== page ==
C++ shared_ptr and STL Collections

In a previous post I introduced shared pointers as a way for automatic reference counting (ARC) in C++. This post will conclude the series by showing how to store shared pointers with STL containers like vector.

Let’s use the same MyClass class as the previous post.

class MyClass {
public:
	MyClass(){
		cout << "Creating MyClass object" << endl;
	}
	virtual ~MyClass(){
		cout << "Destroying MyClass object" << endl;
	}
	void method(){
		cout << "Called method of MyClass object" << endl;
	}
};

This shows how to store shared pointers in a vector.

#include <iostream>
#include <memory>
#include <vector>

using namespace std;

int main() {
	vector<shared_ptr <MyClass> > v;
	//Create a bunch of shared pointers
	shared_ptr<MyClass>
		m1(new MyClass), //Object #1
		m2(new MyClass), //Object #2
		m3(new MyClass); //Object #3

	//The vector will add one reference to each added object
	v.push_back(m1);
	v.push_back(m2);
	v.push_back(m3);
	//Every object now has 2 references

	m2.reset(); //Object #2 has 1 reference left
	v.erase(v.begin() + 1); //Object #2 has no reference left

	for (unsigned int i = 0; i <v.size(); ++i) {
		v[i]->method();
	}
	return 0;
}

The size of a shared_ptr<MyClass> is only about 8 bytes. Storing it by copy in a container has very little overhead. The way reference counting works here is very intuitive and exactly as I expected. I threw in a reset() and erase() call to see what will happen. As expected, object #2 gets destroyed after the erase() call above. The output from the program is:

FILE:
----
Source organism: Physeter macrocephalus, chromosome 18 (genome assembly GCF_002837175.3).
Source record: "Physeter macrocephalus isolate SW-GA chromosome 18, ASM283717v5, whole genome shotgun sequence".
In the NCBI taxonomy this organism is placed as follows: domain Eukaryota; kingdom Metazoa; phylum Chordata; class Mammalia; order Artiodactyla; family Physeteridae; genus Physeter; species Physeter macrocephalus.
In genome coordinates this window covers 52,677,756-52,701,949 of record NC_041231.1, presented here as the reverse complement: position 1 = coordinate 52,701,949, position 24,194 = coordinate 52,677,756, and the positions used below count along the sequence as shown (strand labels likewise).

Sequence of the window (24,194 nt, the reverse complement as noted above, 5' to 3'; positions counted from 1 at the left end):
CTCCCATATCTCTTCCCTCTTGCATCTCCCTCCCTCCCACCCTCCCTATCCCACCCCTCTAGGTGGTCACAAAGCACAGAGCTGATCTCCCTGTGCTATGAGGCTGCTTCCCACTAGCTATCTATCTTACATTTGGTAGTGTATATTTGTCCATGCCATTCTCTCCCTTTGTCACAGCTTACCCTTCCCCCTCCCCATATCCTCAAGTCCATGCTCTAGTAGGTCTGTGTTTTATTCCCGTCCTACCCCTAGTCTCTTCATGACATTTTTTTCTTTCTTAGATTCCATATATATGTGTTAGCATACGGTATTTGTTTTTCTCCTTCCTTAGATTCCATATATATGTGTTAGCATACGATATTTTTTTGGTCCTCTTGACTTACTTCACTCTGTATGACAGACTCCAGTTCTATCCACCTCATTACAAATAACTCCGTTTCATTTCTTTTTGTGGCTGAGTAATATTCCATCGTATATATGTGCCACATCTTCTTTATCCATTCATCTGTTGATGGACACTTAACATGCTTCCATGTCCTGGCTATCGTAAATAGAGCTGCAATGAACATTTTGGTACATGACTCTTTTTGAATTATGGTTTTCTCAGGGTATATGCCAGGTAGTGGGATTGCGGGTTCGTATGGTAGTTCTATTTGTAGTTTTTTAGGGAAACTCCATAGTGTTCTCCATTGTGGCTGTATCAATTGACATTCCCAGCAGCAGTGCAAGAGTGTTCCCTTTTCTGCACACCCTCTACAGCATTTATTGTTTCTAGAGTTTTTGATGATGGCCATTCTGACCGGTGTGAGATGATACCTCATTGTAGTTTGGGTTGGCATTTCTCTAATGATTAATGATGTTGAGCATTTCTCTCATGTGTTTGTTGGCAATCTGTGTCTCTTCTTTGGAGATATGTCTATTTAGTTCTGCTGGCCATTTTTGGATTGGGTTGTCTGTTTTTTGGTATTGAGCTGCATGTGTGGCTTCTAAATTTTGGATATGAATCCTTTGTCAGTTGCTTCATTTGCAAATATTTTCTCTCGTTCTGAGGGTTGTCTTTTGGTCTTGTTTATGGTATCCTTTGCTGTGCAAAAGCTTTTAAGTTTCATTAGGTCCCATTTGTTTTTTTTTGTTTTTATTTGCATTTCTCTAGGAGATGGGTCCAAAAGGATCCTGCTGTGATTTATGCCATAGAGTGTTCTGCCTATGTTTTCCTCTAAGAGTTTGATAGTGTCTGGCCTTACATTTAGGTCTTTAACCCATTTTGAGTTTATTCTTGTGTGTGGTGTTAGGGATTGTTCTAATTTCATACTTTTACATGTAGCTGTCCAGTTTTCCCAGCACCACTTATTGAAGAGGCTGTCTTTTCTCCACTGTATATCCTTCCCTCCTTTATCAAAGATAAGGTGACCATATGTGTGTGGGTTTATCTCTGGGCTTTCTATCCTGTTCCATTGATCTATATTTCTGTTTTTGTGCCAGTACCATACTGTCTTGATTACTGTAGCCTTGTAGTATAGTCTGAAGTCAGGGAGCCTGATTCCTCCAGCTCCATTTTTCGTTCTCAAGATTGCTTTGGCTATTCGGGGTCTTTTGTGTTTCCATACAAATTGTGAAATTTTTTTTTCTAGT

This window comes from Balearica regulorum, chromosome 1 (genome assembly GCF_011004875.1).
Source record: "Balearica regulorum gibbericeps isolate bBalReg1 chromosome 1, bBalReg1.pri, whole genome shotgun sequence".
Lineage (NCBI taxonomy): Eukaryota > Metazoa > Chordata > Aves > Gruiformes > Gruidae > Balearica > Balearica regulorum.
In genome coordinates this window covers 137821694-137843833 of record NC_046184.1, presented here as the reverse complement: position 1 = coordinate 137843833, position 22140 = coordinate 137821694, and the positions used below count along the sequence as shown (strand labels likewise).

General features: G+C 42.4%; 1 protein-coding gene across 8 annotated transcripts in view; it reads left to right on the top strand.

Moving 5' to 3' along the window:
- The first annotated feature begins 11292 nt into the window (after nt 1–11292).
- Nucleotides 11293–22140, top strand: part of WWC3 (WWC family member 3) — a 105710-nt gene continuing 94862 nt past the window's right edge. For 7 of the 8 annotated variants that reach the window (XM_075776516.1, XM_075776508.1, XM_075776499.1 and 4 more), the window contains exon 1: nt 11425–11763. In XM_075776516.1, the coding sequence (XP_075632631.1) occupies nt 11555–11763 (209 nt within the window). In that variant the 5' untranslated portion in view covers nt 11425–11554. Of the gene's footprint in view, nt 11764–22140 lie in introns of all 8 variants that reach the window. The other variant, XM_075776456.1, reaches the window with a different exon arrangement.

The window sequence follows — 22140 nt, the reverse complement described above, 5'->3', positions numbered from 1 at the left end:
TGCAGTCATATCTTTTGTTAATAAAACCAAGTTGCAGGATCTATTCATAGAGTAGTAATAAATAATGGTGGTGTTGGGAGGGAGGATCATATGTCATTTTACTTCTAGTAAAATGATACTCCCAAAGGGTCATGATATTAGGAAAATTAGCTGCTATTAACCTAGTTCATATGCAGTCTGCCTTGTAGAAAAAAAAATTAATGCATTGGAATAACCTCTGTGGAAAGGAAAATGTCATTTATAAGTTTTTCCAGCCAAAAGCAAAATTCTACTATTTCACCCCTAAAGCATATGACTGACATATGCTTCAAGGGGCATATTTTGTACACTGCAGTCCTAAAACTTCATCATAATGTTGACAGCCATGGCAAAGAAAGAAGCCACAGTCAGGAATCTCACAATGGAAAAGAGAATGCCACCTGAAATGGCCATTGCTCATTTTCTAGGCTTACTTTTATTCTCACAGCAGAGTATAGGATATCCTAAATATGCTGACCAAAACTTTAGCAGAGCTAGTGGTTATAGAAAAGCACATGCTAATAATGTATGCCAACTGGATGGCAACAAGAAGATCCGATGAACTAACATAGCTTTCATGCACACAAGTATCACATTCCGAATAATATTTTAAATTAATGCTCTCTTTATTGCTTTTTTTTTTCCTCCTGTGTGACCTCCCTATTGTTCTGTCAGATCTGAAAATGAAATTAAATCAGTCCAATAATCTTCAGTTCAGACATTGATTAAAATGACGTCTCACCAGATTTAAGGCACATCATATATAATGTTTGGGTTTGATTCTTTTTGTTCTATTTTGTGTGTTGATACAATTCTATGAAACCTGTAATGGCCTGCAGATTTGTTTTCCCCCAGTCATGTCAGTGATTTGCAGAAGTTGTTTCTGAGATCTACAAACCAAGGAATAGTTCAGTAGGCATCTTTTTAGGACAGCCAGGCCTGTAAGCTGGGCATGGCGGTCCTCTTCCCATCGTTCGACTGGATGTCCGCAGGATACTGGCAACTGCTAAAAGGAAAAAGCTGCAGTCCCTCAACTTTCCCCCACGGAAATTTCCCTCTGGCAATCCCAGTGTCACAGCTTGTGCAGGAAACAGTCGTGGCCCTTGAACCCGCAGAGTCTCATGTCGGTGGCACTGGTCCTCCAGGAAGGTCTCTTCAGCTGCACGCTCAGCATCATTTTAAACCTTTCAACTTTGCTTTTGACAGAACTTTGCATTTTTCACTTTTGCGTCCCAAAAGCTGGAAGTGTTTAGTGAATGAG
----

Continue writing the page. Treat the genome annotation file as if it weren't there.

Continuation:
Creating MyClass object
Creating MyClass object
Creating MyClass object
Destroying MyClass object
Called method of MyClass object
Called method of MyClass object
Destroying MyClass object
Destroying MyClass object

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Automatic Reference Counting (ARC) Envy in C++

Many old C++ hacks like me who later learned to do programming in Objective-C watched with envy the introduction of ARC. Well, there is no need for that. C++ has shared_ptr that pretty much mimics ARC. Now, I haven’t tested all possibilities. Certainly, I will like to learn more about circular references and what happens when you store a shared_ptr in a vector or map. But, simple cases certainly work like a charm.

Let’s say we have a class called MyClass.

class MyClass {
public:
	MyClass(){
		cout << "Creating MyClass object" << endl;
	}
	virtual ~MyClass(){
		cout << "Destroying MyClass object" << endl;
	}
	void method(){
		cout << "Called method of MyClass object" << endl;
	}
};

Below is how we can manage an object of MyClass using automatic reference counting.

#include <memory>

using namespace std;

shared_ptr<MyClass> returnTest() {
	shared_ptr<MyClass> m(new MyClass);

	m->method();

	return m;
}

int main() {
	shared_ptr<MyClass> m2 = returnTest();

	m2->method();

	return 0;
}

This is a pretty good test. An object is created from a method and returned from there. The return value is assigned to a variable. The output from this program will be:

Creating MyClass object
Called method of MyClass object
Called method of MyClass object
Destroying MyClass object

The behavior is no different from Objective-C. Except that in Objective-C, the returned object will be put on an auto release pool.

On another note, I had to add the –std=c++0x option to GNU++ compiler for shared_ptr to work.